Here in one volume are all of Stephen Crane's best-known works, including the novels The Red Badge of Courage, about a young and confused Union soldier under fire for the first time; Maggie: A Girl of the Streets, a vivid portrait of slum life and a young girl's fall; George's Mother, about New York's Bowery and its effect on a young workingman; The Third Violet, about a bohemian artist's country romance; and The Monster, a novella about sacrifice and rescue. The stories collected here include masterpieces like The Open Boat, The Blue Hotel, and The Bride Comes to the Yellow Sky, as well as tales of childhood in small-town America. In his journalism, the best of which is presented here, Crane covered the Spanish-American and Grego-Turkish wars, traveled through Mexico and the West, and reported on the seamier sides of New York City life. The volume concludes with The Black Riders and War Is Kind, collections of epigrammatic free verse that look back to Emily Dickinson and forward to Imagism.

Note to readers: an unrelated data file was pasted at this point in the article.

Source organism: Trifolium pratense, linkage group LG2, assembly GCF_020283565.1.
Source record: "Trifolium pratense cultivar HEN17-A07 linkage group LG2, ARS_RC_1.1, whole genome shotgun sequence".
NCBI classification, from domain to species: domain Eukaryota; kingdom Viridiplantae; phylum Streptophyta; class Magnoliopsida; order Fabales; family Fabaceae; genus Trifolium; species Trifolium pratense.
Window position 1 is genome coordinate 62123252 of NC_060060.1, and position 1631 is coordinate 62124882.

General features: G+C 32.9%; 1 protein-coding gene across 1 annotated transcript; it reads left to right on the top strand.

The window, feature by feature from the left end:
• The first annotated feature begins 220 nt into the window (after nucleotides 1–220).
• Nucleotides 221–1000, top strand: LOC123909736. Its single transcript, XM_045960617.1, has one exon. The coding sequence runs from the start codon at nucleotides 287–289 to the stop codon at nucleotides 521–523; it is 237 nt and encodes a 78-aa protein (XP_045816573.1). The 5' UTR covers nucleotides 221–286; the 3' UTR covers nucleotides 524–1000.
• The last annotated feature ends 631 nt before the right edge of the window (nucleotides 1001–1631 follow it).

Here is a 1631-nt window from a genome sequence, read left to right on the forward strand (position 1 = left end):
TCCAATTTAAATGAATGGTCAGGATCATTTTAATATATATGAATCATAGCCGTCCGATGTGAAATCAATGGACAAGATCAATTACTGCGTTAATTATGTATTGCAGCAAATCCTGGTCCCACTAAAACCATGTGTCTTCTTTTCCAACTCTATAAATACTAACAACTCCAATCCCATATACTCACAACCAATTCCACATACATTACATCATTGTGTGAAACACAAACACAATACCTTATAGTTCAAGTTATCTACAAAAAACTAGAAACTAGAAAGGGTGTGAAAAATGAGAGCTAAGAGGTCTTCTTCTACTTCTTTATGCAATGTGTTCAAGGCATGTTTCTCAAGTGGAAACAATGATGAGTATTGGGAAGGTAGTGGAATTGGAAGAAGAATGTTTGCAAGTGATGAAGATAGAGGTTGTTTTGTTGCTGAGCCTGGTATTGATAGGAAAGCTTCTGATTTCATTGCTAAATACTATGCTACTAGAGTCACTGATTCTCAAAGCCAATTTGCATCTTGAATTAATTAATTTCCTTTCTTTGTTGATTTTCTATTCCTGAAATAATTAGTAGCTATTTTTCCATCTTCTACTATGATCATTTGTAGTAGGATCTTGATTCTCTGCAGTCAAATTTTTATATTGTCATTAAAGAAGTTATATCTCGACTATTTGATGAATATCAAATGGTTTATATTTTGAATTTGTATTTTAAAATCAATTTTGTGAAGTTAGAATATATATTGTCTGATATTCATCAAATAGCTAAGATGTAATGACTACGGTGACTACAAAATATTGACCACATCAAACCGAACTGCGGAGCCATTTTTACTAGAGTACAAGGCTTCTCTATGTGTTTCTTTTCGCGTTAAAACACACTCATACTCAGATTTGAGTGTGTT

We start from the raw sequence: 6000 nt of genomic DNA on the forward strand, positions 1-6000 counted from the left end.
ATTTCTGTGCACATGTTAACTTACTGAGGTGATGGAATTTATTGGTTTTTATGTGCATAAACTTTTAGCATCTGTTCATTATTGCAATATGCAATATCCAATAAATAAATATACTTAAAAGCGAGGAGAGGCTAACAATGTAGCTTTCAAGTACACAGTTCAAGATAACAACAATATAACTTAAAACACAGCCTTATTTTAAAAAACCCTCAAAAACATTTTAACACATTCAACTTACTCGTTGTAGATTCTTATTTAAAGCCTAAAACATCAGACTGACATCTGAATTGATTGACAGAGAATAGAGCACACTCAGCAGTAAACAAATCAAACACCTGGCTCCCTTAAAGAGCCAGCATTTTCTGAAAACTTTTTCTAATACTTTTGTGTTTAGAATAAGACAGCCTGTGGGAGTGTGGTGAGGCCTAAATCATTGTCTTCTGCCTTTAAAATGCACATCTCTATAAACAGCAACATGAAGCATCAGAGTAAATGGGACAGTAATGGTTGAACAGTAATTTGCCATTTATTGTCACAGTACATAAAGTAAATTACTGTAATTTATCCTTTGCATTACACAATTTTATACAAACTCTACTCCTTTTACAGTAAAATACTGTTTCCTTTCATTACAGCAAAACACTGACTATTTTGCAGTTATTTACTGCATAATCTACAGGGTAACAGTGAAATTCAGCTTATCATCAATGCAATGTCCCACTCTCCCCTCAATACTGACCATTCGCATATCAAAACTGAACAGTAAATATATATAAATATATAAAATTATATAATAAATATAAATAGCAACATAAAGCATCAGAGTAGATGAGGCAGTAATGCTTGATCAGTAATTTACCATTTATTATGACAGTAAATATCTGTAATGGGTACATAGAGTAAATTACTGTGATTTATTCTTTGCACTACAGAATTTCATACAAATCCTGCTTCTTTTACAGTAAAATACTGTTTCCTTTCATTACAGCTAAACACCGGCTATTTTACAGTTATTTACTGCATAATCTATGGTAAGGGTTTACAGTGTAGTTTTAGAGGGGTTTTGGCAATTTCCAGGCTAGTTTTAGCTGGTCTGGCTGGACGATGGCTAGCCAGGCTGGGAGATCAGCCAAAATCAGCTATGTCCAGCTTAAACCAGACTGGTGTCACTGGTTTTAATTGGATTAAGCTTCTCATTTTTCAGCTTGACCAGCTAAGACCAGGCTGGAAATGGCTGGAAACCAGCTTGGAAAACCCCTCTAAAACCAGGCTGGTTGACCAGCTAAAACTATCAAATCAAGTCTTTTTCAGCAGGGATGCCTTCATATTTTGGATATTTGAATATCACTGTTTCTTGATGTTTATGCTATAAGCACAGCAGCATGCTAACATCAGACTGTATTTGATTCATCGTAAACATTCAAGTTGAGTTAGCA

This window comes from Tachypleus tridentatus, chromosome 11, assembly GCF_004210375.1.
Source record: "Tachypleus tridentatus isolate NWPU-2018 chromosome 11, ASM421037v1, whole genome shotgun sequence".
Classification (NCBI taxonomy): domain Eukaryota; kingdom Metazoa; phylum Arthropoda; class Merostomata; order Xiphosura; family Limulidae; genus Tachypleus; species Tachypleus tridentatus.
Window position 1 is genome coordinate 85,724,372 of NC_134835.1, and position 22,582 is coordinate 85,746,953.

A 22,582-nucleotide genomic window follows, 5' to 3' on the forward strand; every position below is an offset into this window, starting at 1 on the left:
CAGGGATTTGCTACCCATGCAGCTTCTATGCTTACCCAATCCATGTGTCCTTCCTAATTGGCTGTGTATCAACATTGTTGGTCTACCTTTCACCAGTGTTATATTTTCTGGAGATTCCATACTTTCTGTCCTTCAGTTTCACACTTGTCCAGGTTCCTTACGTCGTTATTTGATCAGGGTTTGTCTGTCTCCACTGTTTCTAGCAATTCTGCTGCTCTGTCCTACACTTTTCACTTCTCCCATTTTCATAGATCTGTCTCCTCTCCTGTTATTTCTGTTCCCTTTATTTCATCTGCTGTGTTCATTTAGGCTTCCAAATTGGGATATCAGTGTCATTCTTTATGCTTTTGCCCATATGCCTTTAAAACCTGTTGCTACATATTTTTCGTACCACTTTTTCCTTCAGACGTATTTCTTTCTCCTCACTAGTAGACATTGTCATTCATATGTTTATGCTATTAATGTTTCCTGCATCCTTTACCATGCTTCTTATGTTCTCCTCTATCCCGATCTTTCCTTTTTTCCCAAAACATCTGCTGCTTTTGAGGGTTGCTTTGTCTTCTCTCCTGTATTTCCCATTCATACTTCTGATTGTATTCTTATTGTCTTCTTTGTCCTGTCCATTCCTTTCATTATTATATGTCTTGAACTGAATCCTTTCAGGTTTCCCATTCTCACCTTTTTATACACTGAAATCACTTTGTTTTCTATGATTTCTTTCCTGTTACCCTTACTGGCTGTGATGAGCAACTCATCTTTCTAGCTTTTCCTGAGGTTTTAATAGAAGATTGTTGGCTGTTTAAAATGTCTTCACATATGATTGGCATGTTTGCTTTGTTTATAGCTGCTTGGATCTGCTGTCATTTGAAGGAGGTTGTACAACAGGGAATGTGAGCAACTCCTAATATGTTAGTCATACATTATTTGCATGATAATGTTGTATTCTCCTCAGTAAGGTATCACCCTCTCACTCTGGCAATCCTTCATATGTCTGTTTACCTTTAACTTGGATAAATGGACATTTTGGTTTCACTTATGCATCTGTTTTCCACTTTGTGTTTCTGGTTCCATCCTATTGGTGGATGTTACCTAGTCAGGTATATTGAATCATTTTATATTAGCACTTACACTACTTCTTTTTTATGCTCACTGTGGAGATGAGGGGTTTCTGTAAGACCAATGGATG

LIBRARY OF AMERICA is an independent nonprofit cultural organization founded in 1979 to preserve our nation's literary heritage by publishing, and keeping permanently in print, America's best and most significant writing. The Library of America series includes more than 300 volumes to date, authoritative editions that average 1,000 pages in length, feature cloth covers, sewn bindings, and ribbon markers, and are printed on premium acid-free paper that will last for centuries.
The Air-Conditioned Nightmare
The Air-Conditioned Nightmare
Paperback      ISBN: 0811201066

In 1939, after ten years as an expatriate, Henry Miller returned to the United States with a keen desire to see what his native land was really like--to get to the roots of the American nature and experience. He set out on a journey that was to last three years, visiting many sections of the country and making friends of all descriptions. The Air-Conditioned Nightmare is the result of that odyssey.

Portrait of the Artist as a Young Dog: Stories
Portrait of the Artist as a Young Dog
Stories
Paperback      ISBN: 0811202070

Thirteen short stories filled with memorable characters of Thomas's youth.